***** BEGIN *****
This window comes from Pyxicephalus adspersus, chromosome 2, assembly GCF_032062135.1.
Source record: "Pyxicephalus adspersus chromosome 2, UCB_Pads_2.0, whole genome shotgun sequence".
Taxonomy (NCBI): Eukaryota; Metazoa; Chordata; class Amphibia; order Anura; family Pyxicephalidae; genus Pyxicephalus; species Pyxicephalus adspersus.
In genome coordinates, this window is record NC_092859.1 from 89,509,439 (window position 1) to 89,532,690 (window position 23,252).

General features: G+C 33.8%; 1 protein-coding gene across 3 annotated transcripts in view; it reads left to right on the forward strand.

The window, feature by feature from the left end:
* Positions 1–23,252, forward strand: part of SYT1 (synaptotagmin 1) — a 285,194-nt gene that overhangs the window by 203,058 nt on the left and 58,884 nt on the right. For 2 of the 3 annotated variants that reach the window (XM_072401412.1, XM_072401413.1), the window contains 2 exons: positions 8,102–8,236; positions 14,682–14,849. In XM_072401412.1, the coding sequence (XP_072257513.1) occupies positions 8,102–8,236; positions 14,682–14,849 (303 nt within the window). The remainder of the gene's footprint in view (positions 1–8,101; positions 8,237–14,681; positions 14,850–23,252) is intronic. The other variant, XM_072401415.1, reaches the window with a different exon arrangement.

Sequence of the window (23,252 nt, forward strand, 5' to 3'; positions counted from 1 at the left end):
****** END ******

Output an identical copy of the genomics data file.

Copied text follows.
This window comes from Pyxicephalus adspersus, chromosome 2, assembly GCF_032062135.1.
Source record: "Pyxicephalus adspersus chromosome 2, UCB_Pads_2.0, whole genome shotgun sequence".
Taxonomy (NCBI): Eukaryota; Metazoa; Chordata; class Amphibia; order Anura; family Pyxicephalidae; genus Pyxicephalus; species Pyxicephalus adspersus.
In genome coordinates, this window is record NC_092859.1 from 89,509,439 (window position 1) to 89,532,690 (window position 23,252).

General features: G+C 33.8%; 1 protein-coding gene across 3 annotated transcripts in view; it reads left to right on the forward strand.

The window, feature by feature from the left end:
* Positions 1–23,252, forward strand: part of SYT1 (synaptotagmin 1) — a 285,194-nt gene that overhangs the window by 203,058 nt on the left and 58,884 nt on the right. For 2 of the 3 annotated variants that reach the window (XM_072401412.1, XM_072401413.1), the window contains 2 exons: positions 8,102–8,236; positions 14,682–14,849. In XM_072401412.1, the coding sequence (XP_072257513.1) occupies positions 8,102–8,236; positions 14,682–14,849 (303 nt within the window). The remainder of the gene's footprint in view (positions 1–8,101; positions 8,237–14,681; positions 14,850–23,252) is intronic. The other variant, XM_072401415.1, reaches the window with a different exon arrangement.

Sequence of the window (23,252 nt, forward strand, 5' to 3'; positions counted from 1 at the left end):